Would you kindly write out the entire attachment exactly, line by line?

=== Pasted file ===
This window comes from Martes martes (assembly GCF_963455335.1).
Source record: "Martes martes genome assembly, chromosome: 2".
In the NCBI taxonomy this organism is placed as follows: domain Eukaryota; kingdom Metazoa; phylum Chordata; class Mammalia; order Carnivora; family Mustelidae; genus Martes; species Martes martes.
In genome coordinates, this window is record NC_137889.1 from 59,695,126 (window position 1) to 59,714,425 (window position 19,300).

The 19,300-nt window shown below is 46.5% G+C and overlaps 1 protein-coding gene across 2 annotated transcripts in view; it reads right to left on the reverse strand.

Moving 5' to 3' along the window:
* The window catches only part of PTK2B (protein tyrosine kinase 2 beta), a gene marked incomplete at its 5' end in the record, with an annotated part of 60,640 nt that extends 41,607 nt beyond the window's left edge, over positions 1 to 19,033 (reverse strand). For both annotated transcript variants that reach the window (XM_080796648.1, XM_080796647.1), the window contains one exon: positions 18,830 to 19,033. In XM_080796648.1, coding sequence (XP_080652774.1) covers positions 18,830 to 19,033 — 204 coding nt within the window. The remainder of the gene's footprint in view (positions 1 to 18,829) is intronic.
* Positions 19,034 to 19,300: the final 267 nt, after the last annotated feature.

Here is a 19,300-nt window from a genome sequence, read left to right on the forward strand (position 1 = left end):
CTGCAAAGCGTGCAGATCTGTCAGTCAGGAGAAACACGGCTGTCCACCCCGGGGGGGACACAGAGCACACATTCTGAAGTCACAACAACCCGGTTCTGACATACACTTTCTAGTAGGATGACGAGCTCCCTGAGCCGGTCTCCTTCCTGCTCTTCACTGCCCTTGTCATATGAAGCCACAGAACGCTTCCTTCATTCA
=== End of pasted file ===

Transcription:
This window comes from Martes martes (assembly GCF_963455335.1).
Source record: "Martes martes genome assembly, chromosome: 2".
In the NCBI taxonomy this organism is placed as follows: domain Eukaryota; kingdom Metazoa; phylum Chordata; class Mammalia; order Carnivora; family Mustelidae; genus Martes; species Martes martes.
In genome coordinates, this window is record NC_137889.1 from 59,695,126 (window position 1) to 59,714,425 (window position 19,300).

The 19,300-nt window shown below is 46.5% G+C and overlaps 1 protein-coding gene across 2 annotated transcripts in view; it reads right to left on the reverse strand.

Moving 5' to 3' along the window:
* The window catches only part of PTK2B (protein tyrosine kinase 2 beta), a gene marked incomplete at its 5' end in the record, with an annotated part of 60,640 nt that extends 41,607 nt beyond the window's left edge, over positions 1 to 19,033 (reverse strand). For both annotated transcript variants that reach the window (XM_080796648.1, XM_080796647.1), the window contains one exon: positions 18,830 to 19,033. In XM_080796648.1, coding sequence (XP_080652774.1) covers positions 18,830 to 19,033 — 204 coding nt within the window. The remainder of the gene's footprint in view (positions 1 to 18,829) is intronic.
* Positions 19,034 to 19,300: the final 267 nt, after the last annotated feature.

Here is a 19,300-nt window from a genome sequence, read left to right on the forward strand (position 1 = left end):
CTGCAAAGCGTGCAGATCTGTCAGTCAGGAGAAACACGGCTGTCCACCCCGGGGGGGACACAGAGCACACATTCTGAAGTCACAACAACCCGGTTCTGACATACACTTTCTAGTAGGATGACGAGCTCCCTGAGCCGGTCTCCTTCCTGCTCTTCACTGCCCTTGTCATATGAAGCCACAGAACGCTTCCTTCATTCA